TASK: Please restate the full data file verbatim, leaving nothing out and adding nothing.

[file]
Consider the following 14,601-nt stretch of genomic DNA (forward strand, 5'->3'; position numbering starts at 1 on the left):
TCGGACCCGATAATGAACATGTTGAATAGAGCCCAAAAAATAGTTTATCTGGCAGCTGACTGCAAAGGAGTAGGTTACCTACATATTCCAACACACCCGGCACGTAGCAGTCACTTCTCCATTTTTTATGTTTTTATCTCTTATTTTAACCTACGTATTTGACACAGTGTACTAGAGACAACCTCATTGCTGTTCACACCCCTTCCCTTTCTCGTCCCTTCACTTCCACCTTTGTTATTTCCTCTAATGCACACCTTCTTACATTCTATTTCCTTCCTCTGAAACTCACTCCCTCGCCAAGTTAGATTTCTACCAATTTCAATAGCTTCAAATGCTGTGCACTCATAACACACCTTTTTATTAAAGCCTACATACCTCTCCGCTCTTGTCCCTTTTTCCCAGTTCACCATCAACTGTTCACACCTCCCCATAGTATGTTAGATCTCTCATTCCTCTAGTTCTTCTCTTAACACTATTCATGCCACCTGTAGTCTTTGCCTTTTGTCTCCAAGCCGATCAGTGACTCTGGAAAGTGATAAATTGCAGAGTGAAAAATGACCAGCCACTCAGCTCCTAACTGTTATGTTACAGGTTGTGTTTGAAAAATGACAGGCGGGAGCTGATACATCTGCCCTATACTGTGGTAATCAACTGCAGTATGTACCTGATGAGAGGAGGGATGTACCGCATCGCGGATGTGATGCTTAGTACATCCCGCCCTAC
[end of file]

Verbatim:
Consider the following 14,601-nt stretch of genomic DNA (forward strand, 5'->3'; position numbering starts at 1 on the left):
TCGGACCCGATAATGAACATGTTGAATAGAGCCCAAAAAATAGTTTATCTGGCAGCTGACTGCAAAGGAGTAGGTTACCTACATATTCCAACACACCCGGCACGTAGCAGTCACTTCTCCATTTTTTATGTTTTTATCTCTTATTTTAACCTACGTATTTGACACAGTGTACTAGAGACAACCTCATTGCTGTTCACACCCCTTCCCTTTCTCGTCCCTTCACTTCCACCTTTGTTATTTCCTCTAATGCACACCTTCTTACATTCTATTTCCTTCCTCTGAAACTCACTCCCTCGCCAAGTTAGATTTCTACCAATTTCAATAGCTTCAAATGCTGTGCACTCATAACACACCTTTTTATTAAAGCCTACATACCTCTCCGCTCTTGTCCCTTTTTCCCAGTTCACCATCAACTGTTCACACCTCCCCATAGTATGTTAGATCTCTCATTCCTCTAGTTCTTCTCTTAACACTATTCATGCCACCTGTAGTCTTTGCCTTTTGTCTCCAAGCCGATCAGTGACTCTGGAAAGTGATAAATTGCAGAGTGAAAAATGACCAGCCACTCAGCTCCTAACTGTTATGTTACAGGTTGTGTTTGAAAAATGACAGGCGGGAGCTGATACATCTGCCCTATACTGTGGTAATCAACTGCAGTATGTACCTGATGAGAGGAGGGATGTACCGCATCGCGGATGTGATGCTTAGTACATCCCGCCCTAC